Extensively managed semi-natural grasslands are known for their extremely high biodiversity. This biodiversity can be protected by specific conservation measures but also by using the available seed potential in restoration. Seeds can be harvested with different techniques such as mowing, on-site threshing, or seed-stripping. The use of harvested seed-rich materials in restoration leads to a species composition typical for the concerned region, consequently contributing to the preservation of regional biodiversity. The established ecotypes are optimally adapted to local climatic and edaphic conditions. "Semi-natural grassland as a source for biodiversity improvement (SALVERE)" is a project within the Central Europe program. Until December 2011, eight project partners from six EU-countries are working together to promote the use of native plant material in restoration. Among harvesting techniques, a key issue is quality and quantity of seed mixtures harvested under different conditions. In 2009, 17 pilot projects were implemented and seed mixtures are analyzed in laboratory and greenhouse experiments. Together with five old demonstration trials, restoration success was documented on former arable land, species-poor grasslands, and mined sites. The trials comprise different vegetation types (Arrhenatherion, Bromion, Molinion, Deschampsion) and restoration methods (seed-rich green hay and hay, seed-rich material from on-site threshing and seed-stripping). First results show a fast vegetation development and a good establishing rate of introduced species. In 2011, a practical handbook for seed harvest on suitable donor sites and ecological restoration of species-rich grasslands with best practice methods will be published to enhance exchange of knowledge about ecological restoration all over Europe.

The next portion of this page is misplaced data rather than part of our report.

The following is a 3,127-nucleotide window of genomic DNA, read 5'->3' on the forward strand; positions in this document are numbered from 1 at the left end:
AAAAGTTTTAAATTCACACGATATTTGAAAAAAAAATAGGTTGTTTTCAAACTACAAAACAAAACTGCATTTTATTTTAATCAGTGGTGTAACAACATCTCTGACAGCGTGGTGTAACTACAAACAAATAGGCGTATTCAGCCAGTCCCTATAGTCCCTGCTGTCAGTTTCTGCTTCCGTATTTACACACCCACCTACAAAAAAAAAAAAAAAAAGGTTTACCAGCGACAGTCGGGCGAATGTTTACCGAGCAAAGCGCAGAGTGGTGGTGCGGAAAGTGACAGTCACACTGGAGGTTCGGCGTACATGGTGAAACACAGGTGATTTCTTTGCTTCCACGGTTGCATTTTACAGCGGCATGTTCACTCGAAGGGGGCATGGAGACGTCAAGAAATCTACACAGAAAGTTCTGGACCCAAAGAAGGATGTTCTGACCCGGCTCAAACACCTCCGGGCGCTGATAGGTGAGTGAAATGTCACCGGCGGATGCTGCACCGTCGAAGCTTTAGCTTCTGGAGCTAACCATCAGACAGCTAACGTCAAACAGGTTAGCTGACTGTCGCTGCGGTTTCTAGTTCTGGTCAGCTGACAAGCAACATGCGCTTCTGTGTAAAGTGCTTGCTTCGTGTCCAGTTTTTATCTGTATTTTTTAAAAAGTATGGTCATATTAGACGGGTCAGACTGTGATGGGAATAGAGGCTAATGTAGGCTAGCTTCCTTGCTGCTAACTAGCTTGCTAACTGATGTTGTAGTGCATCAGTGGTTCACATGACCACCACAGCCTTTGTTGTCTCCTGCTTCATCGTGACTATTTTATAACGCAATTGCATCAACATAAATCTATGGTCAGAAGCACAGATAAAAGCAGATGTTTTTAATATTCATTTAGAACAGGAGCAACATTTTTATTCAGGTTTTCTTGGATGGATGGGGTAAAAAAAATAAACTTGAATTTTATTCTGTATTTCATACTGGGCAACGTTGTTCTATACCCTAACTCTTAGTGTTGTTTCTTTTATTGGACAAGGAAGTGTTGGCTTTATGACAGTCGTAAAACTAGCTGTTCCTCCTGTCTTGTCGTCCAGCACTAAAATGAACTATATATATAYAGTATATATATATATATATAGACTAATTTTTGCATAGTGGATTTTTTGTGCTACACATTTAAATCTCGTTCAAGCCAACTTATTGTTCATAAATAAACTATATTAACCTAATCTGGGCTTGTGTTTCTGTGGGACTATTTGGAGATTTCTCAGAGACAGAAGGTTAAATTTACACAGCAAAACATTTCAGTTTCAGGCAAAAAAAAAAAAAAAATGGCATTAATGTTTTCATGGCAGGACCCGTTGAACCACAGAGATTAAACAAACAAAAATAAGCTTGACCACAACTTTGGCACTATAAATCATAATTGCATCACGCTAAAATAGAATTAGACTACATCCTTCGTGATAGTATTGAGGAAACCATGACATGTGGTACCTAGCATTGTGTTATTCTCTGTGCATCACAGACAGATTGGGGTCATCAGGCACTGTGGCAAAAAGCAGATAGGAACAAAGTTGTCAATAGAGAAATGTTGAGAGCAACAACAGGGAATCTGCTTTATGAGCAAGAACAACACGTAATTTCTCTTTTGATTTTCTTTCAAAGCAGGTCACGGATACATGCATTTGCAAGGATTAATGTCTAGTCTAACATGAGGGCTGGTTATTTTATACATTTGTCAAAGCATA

Birgit Feucht, Rieger-Hofman GMBH, Blaufelden, Germany